IPCC Working Group II Report.
The latest Intergovernmental Panel for Climate Change (IPCC) report was released on the 28th of February 2022. The IPCC is an intergovernmental panel of the members of the United Nations. They conduct scientific assessments that explain the current and future risks posed by climate change. The most recent report outlined the immediate and long-term impacts of climate change on our ecosystems, biodiversity, and human communities.
- The report outlines that around 3.3 – 3.6 billion people are highly vulnerable to climate change. Continents like Africa, Asia, Central and Southern America face greater risks due to existing vulnerabilities in food and health systems.
- Global warming of 1.5C will lead to an unavoidable increase in some climate hazards.
- The extent of climate change and the adverse effect on humans and ecosystems depends greatly on the immediate implementation of mitigation and adaptation measures.
- The report also observed that the risks posed by extreme weather events are heightening in complexity, making them much more difficult to manage.
Implications for Europe
- Based on a 1.5C scenario, the risk of mortality from climate events like drought and heatwaves will increase two to threefold at a 3C scenario.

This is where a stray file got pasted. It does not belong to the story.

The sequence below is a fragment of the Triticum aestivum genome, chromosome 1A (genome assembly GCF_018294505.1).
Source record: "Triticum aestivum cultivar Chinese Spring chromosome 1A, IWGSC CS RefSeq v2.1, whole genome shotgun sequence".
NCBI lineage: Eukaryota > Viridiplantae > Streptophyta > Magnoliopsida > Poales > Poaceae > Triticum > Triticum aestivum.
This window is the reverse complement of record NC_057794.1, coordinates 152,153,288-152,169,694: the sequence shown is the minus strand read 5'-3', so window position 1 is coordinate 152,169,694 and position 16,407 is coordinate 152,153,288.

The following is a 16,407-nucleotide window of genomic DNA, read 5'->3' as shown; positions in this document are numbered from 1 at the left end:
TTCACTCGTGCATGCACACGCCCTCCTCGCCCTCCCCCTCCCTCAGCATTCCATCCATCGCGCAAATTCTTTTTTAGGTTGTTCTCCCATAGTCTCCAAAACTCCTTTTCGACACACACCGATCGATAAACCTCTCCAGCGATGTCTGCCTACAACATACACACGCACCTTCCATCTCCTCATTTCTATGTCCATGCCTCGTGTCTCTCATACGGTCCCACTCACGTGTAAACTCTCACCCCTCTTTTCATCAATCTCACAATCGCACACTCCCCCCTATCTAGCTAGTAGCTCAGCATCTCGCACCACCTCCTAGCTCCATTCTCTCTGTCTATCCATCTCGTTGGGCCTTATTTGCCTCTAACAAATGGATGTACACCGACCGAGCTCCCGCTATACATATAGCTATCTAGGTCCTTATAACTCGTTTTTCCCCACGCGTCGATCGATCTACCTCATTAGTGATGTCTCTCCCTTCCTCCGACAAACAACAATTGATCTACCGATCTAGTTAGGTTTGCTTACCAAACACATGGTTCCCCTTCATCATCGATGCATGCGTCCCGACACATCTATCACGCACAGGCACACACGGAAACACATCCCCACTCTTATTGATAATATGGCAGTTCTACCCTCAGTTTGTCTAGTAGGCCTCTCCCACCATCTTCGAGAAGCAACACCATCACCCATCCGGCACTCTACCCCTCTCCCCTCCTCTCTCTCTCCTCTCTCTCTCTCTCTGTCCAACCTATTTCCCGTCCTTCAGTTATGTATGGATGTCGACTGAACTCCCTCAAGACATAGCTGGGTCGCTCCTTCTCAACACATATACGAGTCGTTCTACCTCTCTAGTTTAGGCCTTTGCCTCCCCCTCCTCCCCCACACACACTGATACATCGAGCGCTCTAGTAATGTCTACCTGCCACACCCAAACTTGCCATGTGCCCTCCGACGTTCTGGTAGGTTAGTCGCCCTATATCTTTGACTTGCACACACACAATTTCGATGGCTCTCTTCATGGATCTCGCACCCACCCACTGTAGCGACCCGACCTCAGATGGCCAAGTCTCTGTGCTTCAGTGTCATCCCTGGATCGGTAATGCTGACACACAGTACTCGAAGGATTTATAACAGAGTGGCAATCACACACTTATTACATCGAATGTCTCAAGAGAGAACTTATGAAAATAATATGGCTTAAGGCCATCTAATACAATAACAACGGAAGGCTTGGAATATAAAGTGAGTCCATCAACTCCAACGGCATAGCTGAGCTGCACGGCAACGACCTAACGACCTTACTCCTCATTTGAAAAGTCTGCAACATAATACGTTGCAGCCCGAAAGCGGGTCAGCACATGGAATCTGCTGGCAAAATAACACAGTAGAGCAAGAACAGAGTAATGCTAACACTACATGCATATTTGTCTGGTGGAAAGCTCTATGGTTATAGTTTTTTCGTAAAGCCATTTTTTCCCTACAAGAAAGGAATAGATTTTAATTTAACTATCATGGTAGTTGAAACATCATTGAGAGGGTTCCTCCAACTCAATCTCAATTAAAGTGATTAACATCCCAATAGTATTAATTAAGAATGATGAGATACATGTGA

- The risk of water scarcity will double under a 3C scenario, when compared to a 2C one. In Europe, this will have negative effects on mainly the Western Central and Southern regions.
- The risk of flooding and sea level rise will double under a 3C scenario. Additionally, current adaptation and mitigation measures will lead to a tenfold increase in coastal flood damage by the end of the century. This poses huge threats to the resilience of Irish coastal regions and cities like Waterford, Limerick, Galway, Cork, and Dublin.
Risk to the Built Environment
- The IPCC report acknowledges that people, infrastructure, and buildings in coastal cities are already experiencing the adverse effects of sea-level rise and climate variability.
- The IPCC recommends the continued introduction of policies that incentivize low-carbon technologies in high-emitting sectors like buildings and energy.
- The IPCC also recommends the continued investment in the heat resistance of the built environment, to reduce the negative effects of prolonged warm periods and higher temperatures.
Figure 1 highlights the number of days above 35C under a 1.5C and 3C scenario.
Figure 2 highlights the increase in maximum one-day precipitation under a 1.5C and 3C scenario
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